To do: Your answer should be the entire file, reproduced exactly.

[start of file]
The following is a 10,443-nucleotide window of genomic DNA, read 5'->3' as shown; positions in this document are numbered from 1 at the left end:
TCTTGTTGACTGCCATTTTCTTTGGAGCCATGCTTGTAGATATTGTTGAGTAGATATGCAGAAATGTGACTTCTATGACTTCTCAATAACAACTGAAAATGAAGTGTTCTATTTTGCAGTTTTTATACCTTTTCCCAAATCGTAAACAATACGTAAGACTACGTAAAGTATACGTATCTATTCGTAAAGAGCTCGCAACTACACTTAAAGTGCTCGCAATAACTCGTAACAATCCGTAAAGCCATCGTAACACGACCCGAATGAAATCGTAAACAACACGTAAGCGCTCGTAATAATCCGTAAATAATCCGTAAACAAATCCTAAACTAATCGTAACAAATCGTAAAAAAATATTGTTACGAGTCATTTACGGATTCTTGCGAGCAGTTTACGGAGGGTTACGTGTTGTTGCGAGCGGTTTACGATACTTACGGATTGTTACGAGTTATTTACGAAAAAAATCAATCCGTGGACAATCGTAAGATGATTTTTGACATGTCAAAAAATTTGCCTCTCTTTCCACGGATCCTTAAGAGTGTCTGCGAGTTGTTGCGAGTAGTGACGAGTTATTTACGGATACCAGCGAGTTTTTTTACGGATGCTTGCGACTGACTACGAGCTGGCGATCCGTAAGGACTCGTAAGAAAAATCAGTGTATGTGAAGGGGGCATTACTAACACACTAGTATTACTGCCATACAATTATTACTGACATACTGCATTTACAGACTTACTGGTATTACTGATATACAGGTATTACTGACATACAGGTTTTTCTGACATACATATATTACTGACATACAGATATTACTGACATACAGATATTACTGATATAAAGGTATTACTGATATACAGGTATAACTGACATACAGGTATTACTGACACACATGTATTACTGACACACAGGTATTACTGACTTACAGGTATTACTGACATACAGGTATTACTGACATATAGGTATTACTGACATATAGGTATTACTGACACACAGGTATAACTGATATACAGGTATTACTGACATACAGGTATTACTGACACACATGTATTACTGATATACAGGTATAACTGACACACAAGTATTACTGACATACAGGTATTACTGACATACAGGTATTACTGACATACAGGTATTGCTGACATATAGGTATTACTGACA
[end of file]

The following is a 10,443-nucleotide window of genomic DNA, read 5'->3' as shown; positions in this document are numbered from 1 at the left end:
TCTTGTTGACTGCCATTTTCTTTGGAGCCATGCTTGTAGATATTGTTGAGTAGATATGCAGAAATGTGACTTCTATGACTTCTCAATAACAACTGAAAATGAAGTGTTCTATTTTGCAGTTTTTATACCTTTTCCCAAATCGTAAACAATACGTAAGACTACGTAAAGTATACGTATCTATTCGTAAAGAGCTCGCAACTACACTTAAAGTGCTCGCAATAACTCGTAACAATCCGTAAAGCCATCGTAACACGACCCGAATGAAATCGTAAACAACACGTAAGCGCTCGTAATAATCCGTAAATAATCCGTAAACAAATCCTAAACTAATCGTAACAAATCGTAAAAAAATATTGTTACGAGTCATTTACGGATTCTTGCGAGCAGTTTACGGAGGGTTACGTGTTGTTGCGAGCGGTTTACGATACTTACGGATTGTTACGAGTTATTTACGAAAAAAATCAATCCGTGGACAATCGTAAGATGATTTTTGACATGTCAAAAAATTTGCCTCTCTTTCCACGGATCCTTAAGAGTGTCTGCGAGTTGTTGCGAGTAGTGACGAGTTATTTACGGATACCAGCGAGTTTTTTTACGGATGCTTGCGACTGACTACGAGCTGGCGATCCGTAAGGACTCGTAAGAAAAATCAGTGTATGTGAAGGGGGCATTACTAACACACTAGTATTACTGCCATACAATTATTACTGACATACTGCATTTACAGACTTACTGGTATTACTGATATACAGGTATTACTGACATACAGGTTTTTCTGACATACATATATTACTGACATACAGATATTACTGACATACAGATATTACTGATATAAAGGTATTACTGATATACAGGTATAACTGACATACAGGTATTACTGACACACATGTATTACTGACACACAGGTATTACTGACTTACAGGTATTACTGACATACAGGTATTACTGACATATAGGTATTACTGACATATAGGTATTACTGACACACAGGTATAACTGATATACAGGTATTACTGACATACAGGTATTACTGACACACATGTATTACTGATATACAGGTATAACTGACACACAAGTATTACTGACATACAGGTATTACTGACATACAGGTATTACTGACATACAGGTATTGCTGACATATAGGTATTACTGACA